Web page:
What Makes a Great Call to Action in an SMS Message?
Are your marketing SMS messages successful? Are people using the coupons, clicking the links, or calling you? If not, maybe your call to action isn’t clear. But let’s back up just a little.
Marketing messages, whether in print or electronic have many parts to them. In the beginning there’s the hook that entices someone to continue reading, and near the end is the call to action. That’s where you make it clear what you want someone to do after reading the message. There are many parts in between these two, but these are, arguably, the two most important.
Fortunately, you don’t have to worry too much about the hook when sending SMS marketing messages to your existing list. They’ve already opted in after all, so you know they are interested in what you have to offer. Don’t get me wrong, you still need to make the message sound enticing. You just don’t have to try so hard to get their attention. You have it already when the notification sound goes off and they check their message.
What happens next though, relies heavily on your call to action. It needs to be clear, and actionable – that is, the reader shouldn’t have to do anything else other than what you’ve given them in the message. But it’s sometimes hard to know exactly what a good call to action looks like. So I’ll go over a few examples here and offer my thoughts on why they are good or need improvement.
The first two are from a major office supply store. I don’t show the links, but instead inserted “[Link]” to note where the link went in the message. Both are similar, but one is better, at least in my opinion. Can you guess which one?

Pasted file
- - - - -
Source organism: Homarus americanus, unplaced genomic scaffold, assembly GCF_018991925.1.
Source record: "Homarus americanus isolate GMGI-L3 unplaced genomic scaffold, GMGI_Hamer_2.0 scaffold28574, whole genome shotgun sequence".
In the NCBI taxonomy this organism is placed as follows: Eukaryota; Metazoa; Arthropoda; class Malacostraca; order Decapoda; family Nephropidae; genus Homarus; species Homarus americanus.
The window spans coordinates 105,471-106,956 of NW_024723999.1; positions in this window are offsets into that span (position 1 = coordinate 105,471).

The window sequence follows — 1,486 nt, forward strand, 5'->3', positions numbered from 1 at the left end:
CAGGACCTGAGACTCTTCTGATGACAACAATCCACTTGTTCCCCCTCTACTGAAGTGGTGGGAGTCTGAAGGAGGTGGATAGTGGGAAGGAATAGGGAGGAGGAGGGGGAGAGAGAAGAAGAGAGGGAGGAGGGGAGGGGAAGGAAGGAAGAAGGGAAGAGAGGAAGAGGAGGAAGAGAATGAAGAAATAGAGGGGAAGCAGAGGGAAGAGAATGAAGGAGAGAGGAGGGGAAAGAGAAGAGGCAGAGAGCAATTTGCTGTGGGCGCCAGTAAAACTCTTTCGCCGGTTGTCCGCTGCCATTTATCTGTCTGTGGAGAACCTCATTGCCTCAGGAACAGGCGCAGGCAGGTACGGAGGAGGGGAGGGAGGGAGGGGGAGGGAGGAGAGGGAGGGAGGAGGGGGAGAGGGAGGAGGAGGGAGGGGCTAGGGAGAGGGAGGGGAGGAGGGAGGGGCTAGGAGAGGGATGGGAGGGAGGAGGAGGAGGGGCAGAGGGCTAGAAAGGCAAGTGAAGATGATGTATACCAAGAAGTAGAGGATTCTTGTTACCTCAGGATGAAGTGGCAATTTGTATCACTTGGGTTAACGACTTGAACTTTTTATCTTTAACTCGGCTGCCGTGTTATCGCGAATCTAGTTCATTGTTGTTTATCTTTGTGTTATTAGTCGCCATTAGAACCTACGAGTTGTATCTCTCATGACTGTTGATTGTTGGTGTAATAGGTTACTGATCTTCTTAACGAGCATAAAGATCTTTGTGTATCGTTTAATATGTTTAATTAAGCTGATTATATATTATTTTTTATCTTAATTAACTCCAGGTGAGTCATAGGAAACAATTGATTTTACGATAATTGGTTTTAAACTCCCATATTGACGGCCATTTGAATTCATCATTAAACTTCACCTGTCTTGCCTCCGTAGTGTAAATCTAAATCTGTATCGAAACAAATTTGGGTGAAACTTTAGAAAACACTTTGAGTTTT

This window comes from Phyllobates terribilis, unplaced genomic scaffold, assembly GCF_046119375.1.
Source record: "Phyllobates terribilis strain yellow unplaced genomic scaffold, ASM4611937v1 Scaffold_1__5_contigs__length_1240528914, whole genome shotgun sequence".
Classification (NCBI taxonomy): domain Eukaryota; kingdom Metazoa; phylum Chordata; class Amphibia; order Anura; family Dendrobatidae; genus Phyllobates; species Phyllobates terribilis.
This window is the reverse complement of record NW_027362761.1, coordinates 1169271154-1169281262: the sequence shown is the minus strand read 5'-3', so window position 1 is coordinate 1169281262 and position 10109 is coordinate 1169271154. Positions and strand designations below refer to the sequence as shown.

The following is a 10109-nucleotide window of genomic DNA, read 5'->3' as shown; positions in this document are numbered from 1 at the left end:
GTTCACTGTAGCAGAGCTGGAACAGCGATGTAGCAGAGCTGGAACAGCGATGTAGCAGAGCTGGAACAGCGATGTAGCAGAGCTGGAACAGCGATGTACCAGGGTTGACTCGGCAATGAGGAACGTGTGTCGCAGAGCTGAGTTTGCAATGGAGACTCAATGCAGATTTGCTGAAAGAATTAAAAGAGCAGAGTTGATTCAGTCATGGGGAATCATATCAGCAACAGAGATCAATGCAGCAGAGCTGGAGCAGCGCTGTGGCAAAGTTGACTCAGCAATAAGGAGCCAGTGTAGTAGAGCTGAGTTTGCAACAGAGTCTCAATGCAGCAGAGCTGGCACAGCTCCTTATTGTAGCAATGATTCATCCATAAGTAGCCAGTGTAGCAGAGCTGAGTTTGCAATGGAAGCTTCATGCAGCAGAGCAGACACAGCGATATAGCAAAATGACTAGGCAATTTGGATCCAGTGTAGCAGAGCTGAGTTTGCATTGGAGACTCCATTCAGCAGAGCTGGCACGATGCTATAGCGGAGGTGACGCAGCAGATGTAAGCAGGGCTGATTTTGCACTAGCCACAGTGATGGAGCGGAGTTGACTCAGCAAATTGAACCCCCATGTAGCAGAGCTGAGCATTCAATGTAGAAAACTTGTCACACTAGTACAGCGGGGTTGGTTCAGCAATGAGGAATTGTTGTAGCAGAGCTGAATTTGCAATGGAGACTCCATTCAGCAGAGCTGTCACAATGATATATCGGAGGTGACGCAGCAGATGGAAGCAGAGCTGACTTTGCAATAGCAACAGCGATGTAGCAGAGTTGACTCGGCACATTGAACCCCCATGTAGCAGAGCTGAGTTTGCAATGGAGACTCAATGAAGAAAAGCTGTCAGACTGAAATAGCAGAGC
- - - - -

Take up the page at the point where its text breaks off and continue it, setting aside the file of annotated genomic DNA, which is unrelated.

Get £30 off £100+ on any ink/toner purchase. Restock without a needing pot of gold. [Link] Ends 20/3
Time’s running out on your exclusive deal. Get £20 off £75+. [Link] Ends 26/2
Which do you think is better? Example 1 or 2?
If you chose 2, we’re in agreement. First off, that typo in example 1 is theirs, not mine. But that isn’t why I chose number 2. The second one is better because it starts off with a statement of urgency. “Time’s running out” encourages me to read the rest of the message to see what it is I might be missing. If I was in the market for some office supplies I might rush down to the store or go online to take advantage of the deal before it ran out.
Compare that with the first example and you have no urgency. It’s a great deal and if I needed ink I might click the link for the coupon, but I could also decide to do it later. It isn’t until after the link (which in the actual message was a rather long mess of random characters, probably half the character count of a standard text message), that they insert the “Ends 20/3”. Maybe I read that in the message, maybe not. But if I don’t see it then wait two days before I decide to buy ink, the coupon is no longer valid. So what do I do? I might wait for another coupon, or I might go shop somewhere else I know has cheaper prices.